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Sri Lanka warns of a world dictator

The government delegation in Geneva said Sri Lanka will continue its policy of peace and reconciliation ad will also continue to defend the independence and the prerogatives of the Human Rights Council.Meanwhile the delegation also said it has sought a clarification on the allegations that members of the government delegation had threatened and intimidated human rights defenders.However the delegation says so far it has not received any clarification. (Colombo Gazette) However the government delegation did not name the country it sees as a dictator although it was apparent Sri Lanka was referring to the U.S which pushed for the resolution on Sri Lanka and which was subsequently adopted.Sri Lanka called for unity in the common struggle to defend its sovereignty, independence, and the free choice of the people to shape their own society and destiny. “Today one country deems itself the depository of a mission to dictate to the rest of the world its vision of democracy, of human rights, of development. Is any of us safe from becoming the next target, the object of pressure, even of military aggression, the detriment of our peoples and their right to life?” the statement said. Sri Lanka has warned that there is an attempt by one country to dictate to the world through which arises the threat of pressure or even military aggression.A statement by Sri Lanka to the UN Human Rights Council on the closing day of its 19th session yesterday (Friday) also notes that pressure and various other methods were used to obtain support for the U.S sponsored resolution on Sri Lanka. The statement said that Sri Lanka rejects all form of unilateralism, threats, sanctions, blockades, conditionality and an orchestrated disinformation campaign on the country. read more

Thousands flee fresh violence in South Sudan many suffering from trauma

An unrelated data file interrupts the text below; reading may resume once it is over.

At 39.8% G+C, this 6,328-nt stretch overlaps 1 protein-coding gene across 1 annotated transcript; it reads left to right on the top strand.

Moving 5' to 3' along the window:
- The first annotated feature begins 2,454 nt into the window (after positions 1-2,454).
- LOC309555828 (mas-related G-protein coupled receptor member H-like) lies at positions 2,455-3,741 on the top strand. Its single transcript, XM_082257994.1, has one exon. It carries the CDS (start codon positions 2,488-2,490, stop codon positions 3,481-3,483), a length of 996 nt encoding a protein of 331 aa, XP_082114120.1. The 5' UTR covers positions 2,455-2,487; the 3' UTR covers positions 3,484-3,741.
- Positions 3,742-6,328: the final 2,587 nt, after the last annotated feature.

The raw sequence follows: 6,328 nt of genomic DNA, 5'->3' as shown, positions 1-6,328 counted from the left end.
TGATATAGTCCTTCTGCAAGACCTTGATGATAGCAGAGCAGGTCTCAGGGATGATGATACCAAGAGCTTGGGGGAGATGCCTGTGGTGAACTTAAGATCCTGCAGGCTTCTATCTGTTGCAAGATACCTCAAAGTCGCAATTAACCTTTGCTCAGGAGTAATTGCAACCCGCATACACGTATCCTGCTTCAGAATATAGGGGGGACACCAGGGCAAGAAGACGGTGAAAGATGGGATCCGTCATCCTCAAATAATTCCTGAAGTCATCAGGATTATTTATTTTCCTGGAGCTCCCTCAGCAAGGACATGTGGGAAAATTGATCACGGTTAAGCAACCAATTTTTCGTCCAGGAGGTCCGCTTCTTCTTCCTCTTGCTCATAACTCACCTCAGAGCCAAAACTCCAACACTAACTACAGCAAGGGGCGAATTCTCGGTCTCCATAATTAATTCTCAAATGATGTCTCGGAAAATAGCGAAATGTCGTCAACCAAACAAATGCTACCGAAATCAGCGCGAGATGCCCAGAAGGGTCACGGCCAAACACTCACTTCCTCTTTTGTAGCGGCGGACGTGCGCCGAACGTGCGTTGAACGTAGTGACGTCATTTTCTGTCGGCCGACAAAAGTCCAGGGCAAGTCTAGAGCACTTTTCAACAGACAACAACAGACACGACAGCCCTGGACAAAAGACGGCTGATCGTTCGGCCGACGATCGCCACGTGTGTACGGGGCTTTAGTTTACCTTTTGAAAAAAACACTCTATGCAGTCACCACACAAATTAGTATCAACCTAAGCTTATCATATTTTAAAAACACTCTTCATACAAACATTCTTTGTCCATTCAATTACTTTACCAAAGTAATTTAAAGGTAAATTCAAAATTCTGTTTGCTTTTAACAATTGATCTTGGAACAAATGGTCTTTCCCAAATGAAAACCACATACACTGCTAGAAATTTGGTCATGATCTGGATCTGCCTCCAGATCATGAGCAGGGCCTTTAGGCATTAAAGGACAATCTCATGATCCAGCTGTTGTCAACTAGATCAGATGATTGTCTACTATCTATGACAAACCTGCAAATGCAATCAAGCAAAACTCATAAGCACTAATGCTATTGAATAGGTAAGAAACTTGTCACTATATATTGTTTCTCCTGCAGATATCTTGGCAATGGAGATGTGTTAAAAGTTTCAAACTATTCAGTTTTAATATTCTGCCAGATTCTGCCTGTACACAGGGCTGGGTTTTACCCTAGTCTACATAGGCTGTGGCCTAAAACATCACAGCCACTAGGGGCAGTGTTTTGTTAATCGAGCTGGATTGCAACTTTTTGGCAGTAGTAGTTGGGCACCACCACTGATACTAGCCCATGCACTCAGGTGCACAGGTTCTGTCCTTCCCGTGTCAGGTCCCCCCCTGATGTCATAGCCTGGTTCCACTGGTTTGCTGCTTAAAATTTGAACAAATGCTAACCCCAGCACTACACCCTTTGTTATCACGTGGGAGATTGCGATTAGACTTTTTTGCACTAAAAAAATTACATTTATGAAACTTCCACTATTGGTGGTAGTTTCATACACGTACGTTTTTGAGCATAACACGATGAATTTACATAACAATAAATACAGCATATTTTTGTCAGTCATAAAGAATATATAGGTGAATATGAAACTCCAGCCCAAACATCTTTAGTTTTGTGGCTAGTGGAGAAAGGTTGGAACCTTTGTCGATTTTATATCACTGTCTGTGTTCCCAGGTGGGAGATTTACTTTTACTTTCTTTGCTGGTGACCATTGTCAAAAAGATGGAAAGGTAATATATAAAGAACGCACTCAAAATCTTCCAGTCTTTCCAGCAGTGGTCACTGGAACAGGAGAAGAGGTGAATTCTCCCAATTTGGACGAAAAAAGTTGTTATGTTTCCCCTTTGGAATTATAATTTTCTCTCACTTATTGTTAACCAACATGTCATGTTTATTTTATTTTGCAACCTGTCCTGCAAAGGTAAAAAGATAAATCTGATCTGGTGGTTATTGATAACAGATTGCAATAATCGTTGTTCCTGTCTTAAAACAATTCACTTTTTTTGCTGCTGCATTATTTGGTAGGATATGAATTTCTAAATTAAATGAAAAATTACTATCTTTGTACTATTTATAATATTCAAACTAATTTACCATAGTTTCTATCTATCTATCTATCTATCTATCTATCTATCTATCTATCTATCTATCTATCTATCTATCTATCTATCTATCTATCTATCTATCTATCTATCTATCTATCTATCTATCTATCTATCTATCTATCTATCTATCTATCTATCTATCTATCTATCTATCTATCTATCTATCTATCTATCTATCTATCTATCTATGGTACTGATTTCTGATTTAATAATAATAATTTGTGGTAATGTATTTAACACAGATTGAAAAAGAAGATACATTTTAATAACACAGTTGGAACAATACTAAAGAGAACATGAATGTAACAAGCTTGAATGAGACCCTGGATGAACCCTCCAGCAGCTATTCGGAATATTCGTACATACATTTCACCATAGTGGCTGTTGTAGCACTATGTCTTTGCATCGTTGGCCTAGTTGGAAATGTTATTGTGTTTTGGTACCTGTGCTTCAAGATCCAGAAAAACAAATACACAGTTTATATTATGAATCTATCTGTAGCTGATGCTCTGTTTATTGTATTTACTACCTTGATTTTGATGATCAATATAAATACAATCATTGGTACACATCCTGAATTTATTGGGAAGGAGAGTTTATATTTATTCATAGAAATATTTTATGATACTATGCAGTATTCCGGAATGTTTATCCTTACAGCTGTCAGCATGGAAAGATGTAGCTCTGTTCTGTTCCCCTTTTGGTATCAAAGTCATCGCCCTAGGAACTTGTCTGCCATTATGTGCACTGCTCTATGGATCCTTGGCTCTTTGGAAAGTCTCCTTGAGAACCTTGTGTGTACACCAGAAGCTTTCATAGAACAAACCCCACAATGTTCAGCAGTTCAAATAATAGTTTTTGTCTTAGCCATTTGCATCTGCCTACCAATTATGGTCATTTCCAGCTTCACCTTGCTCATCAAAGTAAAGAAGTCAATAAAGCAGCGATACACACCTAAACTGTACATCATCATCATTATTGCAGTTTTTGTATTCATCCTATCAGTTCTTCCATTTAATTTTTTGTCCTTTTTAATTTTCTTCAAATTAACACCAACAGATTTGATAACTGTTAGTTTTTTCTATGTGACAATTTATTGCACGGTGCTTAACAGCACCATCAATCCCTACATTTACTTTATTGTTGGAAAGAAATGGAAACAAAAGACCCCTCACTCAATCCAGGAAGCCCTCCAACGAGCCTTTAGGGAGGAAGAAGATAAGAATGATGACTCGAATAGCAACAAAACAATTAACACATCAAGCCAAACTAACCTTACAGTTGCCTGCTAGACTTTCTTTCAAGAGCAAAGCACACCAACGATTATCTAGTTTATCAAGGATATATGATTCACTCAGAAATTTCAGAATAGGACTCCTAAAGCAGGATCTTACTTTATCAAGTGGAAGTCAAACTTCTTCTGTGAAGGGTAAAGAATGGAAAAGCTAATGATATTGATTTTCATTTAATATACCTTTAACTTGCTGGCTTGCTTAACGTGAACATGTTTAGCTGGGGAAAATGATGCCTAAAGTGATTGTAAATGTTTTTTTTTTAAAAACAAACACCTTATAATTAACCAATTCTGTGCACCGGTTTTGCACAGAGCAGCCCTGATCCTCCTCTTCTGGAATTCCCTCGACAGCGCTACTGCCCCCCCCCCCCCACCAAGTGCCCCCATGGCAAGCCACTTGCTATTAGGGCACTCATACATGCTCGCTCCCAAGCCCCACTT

Some 5,000 people have settled in several villages along the border near the town of Ingbokolo in Ituri province in north-eastern DRC, the United Nations Refugee agency (UNHCR) said on Tuesday.“Most are women, children and the elderly” said UNHCR spokesperson Babar Baloch, explaining that they have been arriving by foot “exhausted, hungry and thirsty”.“Among them are people suffering malaria or other illnesses” he continued, noting that many of those traumatized have “witnessed violent incidents, including armed men reportedly murdering and raping civilians and looting villages”.According to reports, the violence has displaced another 8,000 people inside South Sudan, near the town of Yei.The clashes started on 19 January between the army and a rebel group known as the National Salvation Front, UNHCR says, blocking humanitarian access to affected areas. The conflict in South Sudan has created over 2.2 million refugees since 2013. Armed groups continue child release, but 19,000 remain: UNICEFEvery child no longer with an armed group represents a childhood restored and a future regained – UNICEF Executive Director Henrietta ForeMeanwhile, the UN Children’s Fund, UNICEF, reported that an armed group in South Sudan released 119 children on Tuesday in the south-west town of Yambio, who had been held captive by the militia group known as the South Sudan National Liberation Movement (SSLM), which signed a peace agreement with the Government in 2016.Of the newly-released, 48 were girls, with the youngest child being 10-years-old. More than 3,100 children being held by armed groups have now been freed.“Every child no longer with an armed group represents a childhood restored and a future regained,” said UNICEF Executive Director Henrietta Fore.During the process, each child was registered and provided with a certificate stating they were no longer affiliated with the group. They then met social workers, health workers and education specialists, so their immediate needs could be assessed.UNICEF said that for each released child given help, one vulnerable child and their family from the host community receiving them, is also being supported to foster acceptance and promote a boost the chances of successful reintegration. “More and more children are being freed from armed groups and armed forces in South Sudan, and while this is an encouraging development, there is a long way to go before all of the more than 19,000 children still in their ranks are returned to their families,” asserted Ms. Fore.This year marks the 30th anniversary of the UN Convention on the Rights of the Child which requires governments to meet the basic needs of children and to help them reach their full potential, according to the UNICEF chief.“Five months after the signing of a peace agreement, UNICEF calls on all parties to South Sudan’s conflict to recommit themselves to upholding these rights and to ensuring that children are never soldiers”, concluded Ms. Fore. read more